“Survival of the fittest” is a much better way of wording “worse is better.”  Fitness is defined by the environment: smarter but ugly can often win over dumb and beautiful.

Heading rapidly towards obsolescence…

As a lot of you know, I’ve been playing with the phone since I was a child.. and that’s now multiple lifetimes in Internet time. I remember the cutting of crossbar offices to electronic, and the cutting of electronic switches to digital. I’ve seen “mobile phones” go from clunky two-way radio style devices to (now) 4G data handsets.

I would have never thought it would have come to the point it is at now.

As part of an upcoming move, I’ve been pricing my options. Where I’m moving, it looks like I have three choices: the incumbent phone company, the cable company, and the WiMax provider. So, I go to the web sites of the three companies to shop.

First, we’ll talk to the WiMax provider. The website shows me a coverage map, and it looks like I’m in good coverage, but I have some concerns because I’m not in GREAT coverage. However, I’m able to get the pricing and coverage information quickly and efficiently. A big A+ here. Of course, it’s just Internet and phone only (no TV), but the price looks right.

Then I go to the cable company’s website. It’s a little messy at first, because I already have service with them at my present address, and they don’t seem to want to price out my options for the new address. I load up Chrome’s “Incognito” mode, and it all works great. Boy, there’s a lot of packages, and the packages with Internet included area little vague at first what the available speed options are. But, with a little bit of bouncing between the individual unbundled service information page and the bundles, I’m able to figure out that a 15 down 3 up package with TV and an unlimited phone is around $100 on a promo, and the cost after the promo is clearly spelled out and easy to understand. An “A” here, and that’s only because it would have been nice if the bundles made it clearer what tier of Internet service was included without having to bounce between screens.

Then, I tried to check with the incumbent telephone company.

For starters, the website wouldn’t even load. Okay, I think, maybe Comcast is messing with the website (hehehe, “net neutrality” anyone?). So, I fire up the wireless modem and try that. Still no dice. I can get the basic information screens, but they don’t have any pricing and availability for the specific area I’m interested in. This is concerning for me, because where I’m considering moving to (Oregon City) there’s no guarantee that anything will be available. When typing in the address of the apartment, the website just returns a blank screen, an error, or just returns me to the screen with vague pricing and no specifics.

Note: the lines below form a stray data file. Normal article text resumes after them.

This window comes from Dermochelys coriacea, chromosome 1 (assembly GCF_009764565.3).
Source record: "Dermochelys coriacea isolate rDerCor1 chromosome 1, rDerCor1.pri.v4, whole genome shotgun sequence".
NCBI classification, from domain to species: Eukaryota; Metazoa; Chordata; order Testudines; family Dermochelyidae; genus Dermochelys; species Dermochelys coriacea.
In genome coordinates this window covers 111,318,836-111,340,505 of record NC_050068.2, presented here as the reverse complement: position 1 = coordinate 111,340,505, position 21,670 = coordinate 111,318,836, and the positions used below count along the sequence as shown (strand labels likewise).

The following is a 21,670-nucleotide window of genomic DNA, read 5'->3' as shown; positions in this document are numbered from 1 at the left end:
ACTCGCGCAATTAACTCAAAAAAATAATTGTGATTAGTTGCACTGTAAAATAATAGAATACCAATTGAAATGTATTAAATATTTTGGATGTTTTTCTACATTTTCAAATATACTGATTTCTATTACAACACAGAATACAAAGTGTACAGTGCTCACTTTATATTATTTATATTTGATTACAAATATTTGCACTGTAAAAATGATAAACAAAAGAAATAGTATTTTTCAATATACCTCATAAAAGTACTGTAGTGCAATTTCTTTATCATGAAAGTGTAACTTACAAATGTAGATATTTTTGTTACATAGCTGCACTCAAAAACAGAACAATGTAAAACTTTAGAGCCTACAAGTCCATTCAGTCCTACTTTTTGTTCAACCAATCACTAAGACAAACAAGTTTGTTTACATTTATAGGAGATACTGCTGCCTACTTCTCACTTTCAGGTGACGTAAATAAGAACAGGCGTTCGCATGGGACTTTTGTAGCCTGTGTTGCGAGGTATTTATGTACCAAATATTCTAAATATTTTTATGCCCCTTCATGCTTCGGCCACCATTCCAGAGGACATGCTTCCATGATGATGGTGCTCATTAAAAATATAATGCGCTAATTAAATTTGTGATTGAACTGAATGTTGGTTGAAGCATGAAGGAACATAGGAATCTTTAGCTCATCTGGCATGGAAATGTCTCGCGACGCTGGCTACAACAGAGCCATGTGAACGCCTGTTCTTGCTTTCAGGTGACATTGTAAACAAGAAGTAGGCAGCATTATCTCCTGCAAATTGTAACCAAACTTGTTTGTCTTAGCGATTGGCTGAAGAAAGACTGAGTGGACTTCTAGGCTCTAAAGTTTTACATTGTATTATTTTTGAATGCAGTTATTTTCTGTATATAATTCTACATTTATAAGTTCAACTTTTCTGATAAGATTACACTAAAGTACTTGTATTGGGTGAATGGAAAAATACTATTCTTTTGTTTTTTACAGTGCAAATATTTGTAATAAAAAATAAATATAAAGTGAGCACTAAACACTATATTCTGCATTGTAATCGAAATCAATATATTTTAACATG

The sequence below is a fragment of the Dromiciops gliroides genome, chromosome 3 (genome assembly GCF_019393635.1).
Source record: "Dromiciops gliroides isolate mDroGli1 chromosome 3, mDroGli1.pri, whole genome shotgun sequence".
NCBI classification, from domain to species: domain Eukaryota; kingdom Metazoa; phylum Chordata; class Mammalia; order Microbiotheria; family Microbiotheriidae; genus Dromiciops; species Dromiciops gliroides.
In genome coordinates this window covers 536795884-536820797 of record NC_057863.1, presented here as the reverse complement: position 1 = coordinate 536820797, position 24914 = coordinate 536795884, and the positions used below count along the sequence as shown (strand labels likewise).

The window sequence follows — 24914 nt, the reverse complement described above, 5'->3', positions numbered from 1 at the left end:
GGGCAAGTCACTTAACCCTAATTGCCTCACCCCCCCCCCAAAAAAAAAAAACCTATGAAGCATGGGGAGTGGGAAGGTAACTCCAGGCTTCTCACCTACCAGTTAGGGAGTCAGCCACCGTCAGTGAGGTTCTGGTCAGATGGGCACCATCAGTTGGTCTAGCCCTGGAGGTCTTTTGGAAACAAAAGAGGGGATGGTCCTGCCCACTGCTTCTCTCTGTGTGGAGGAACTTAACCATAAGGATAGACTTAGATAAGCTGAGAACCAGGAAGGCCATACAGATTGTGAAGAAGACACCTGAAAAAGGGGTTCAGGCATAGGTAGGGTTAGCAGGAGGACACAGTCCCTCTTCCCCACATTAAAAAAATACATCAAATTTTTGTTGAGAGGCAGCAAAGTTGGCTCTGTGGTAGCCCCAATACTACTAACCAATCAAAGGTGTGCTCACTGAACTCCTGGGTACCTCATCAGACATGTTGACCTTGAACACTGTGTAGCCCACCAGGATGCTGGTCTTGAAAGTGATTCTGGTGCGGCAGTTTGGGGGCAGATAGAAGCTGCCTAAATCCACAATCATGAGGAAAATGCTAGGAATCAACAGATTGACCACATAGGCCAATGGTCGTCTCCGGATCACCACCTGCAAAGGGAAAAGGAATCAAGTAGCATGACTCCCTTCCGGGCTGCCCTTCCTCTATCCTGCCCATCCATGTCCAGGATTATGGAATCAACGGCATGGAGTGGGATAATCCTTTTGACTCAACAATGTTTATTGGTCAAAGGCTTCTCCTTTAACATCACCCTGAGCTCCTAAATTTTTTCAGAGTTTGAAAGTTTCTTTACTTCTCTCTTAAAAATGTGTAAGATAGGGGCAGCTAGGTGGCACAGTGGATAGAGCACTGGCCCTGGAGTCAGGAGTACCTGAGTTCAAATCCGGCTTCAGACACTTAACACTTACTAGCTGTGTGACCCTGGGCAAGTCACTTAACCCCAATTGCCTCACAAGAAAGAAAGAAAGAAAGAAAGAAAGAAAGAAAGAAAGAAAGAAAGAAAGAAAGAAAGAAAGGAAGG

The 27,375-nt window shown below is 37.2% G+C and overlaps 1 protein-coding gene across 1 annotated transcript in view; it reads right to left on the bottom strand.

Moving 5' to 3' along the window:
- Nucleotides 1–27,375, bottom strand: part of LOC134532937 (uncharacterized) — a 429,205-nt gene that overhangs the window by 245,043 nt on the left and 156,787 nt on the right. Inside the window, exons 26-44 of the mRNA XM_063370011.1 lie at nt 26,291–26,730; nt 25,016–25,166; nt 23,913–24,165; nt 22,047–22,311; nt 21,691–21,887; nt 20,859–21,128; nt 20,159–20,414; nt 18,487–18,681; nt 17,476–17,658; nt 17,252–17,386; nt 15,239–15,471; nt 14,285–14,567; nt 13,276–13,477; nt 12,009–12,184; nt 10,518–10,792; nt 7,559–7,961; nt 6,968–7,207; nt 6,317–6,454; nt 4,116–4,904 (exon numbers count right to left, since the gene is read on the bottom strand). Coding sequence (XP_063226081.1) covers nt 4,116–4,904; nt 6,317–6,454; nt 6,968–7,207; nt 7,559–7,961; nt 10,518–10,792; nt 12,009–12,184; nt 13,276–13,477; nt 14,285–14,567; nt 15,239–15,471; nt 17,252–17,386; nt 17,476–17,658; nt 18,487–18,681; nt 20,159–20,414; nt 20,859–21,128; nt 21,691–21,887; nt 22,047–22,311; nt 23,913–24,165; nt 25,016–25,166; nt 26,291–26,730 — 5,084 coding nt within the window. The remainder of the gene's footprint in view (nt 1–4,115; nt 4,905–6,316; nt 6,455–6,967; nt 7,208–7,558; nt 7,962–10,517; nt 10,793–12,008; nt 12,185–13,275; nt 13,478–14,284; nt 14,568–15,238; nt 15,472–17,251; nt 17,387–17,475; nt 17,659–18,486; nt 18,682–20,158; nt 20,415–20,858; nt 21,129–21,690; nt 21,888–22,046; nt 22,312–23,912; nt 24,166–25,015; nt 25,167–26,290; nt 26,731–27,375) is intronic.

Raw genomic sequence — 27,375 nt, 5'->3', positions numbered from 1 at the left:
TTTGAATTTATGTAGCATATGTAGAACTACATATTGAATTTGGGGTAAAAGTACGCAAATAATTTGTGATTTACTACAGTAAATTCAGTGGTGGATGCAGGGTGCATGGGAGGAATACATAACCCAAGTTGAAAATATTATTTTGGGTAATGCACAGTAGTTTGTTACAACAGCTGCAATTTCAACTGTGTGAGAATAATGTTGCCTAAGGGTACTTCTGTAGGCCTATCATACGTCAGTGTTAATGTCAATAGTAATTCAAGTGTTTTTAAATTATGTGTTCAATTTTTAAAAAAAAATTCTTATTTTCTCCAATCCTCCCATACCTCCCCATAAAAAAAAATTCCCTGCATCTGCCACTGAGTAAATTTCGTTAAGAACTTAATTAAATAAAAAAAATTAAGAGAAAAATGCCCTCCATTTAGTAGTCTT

Okay, maybe their website was down when I tried. And sure enough, this afternoon the website SEEMS to load.. but there’s nowhere near the clarity of information present that the cable company and the WiMax provider offers. I want a package with Internet and phone service, no TV really needed, preferably something in the 8-15 Mb/s down range. The best I can figure out is that unlimited phone is $35/mo and that there is some kind of $14.95/month promotional price on high speed Internet, up to 7 Mb/s down. But I’m still not sure what the price on the high-speed is after the end of the promotion, nor am I clear if there’s any higher speed options available (and it’s worth noting that they DO advertise 20 Mb/s speeds in this market generically). They’d love to have me talk to an agent to give me more information!

I wanted to root for the phone company. I gave them a fighting chance to give me the information I needed in the format their competitors do, and in a way that saves me time. This is information services we’re talking about here, folks. If there ever was a product that you should be able to sell over the web it’s.. well, the web, dammit. Your competitors websites all would have let me order the services right then and there: just a credit card entry away.

The capper is when same phone company tried to engage me on Twitter after I posted a one-liner about the site not working. If I had time to “talk to an agent” about my needs, if I wanted to, they were merely a phone call away. That’s not what I wanted. I wanted the information on the web in a clear, concise format like both your competitors do.

After all, you’re an Internet provider now, right?